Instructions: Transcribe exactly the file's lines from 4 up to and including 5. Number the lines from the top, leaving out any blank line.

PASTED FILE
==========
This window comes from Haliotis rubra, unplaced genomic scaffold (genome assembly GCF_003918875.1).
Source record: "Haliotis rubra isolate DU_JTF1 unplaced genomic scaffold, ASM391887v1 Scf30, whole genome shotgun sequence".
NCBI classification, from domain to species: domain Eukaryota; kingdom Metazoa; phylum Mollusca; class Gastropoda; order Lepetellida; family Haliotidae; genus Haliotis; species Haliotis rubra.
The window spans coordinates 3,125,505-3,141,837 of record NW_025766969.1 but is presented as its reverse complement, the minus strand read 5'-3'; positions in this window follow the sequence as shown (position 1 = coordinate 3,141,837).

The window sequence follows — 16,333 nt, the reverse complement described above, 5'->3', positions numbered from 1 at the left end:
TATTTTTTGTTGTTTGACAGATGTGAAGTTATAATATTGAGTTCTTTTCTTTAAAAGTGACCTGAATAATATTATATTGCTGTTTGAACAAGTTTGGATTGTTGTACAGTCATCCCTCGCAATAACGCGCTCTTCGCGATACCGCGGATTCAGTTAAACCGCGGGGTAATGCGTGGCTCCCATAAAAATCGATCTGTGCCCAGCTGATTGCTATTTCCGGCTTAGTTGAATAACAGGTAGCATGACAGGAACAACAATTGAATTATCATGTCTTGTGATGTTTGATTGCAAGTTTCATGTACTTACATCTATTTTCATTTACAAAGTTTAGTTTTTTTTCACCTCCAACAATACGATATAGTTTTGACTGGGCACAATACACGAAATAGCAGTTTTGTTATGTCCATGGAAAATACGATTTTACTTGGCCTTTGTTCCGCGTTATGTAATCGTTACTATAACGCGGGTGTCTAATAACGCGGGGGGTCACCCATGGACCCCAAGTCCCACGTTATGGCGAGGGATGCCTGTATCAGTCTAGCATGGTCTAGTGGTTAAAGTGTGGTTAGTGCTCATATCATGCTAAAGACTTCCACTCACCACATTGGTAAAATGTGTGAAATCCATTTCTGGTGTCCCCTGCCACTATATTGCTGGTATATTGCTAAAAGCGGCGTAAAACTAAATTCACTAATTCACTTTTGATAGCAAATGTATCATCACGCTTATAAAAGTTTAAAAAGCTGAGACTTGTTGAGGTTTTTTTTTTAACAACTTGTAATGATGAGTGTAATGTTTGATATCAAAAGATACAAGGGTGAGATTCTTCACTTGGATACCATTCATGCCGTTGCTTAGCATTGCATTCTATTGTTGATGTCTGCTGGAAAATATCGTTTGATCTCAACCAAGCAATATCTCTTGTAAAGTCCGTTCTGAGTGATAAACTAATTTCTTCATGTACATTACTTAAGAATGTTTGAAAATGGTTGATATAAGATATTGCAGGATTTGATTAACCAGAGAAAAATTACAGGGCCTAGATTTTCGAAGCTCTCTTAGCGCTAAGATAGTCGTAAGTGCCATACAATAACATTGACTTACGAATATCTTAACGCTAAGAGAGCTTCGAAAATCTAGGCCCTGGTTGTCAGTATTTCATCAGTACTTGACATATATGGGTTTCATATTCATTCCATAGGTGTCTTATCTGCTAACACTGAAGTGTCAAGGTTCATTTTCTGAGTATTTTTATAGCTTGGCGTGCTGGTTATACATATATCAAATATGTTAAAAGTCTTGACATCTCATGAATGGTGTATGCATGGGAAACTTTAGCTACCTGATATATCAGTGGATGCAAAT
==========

The window spans coordinates 3,125,505-3,141,837 of record NW_025766969.1 but is presented as its reverse complement, the minus strand read 5'-3'; positions in this window follow the sequence as shown (position 1 = coordinate 3,141,837).

The window sequence follows — 16,333 nt, the reverse complement described above, 5'->3', positions numbered from 1 at the left end: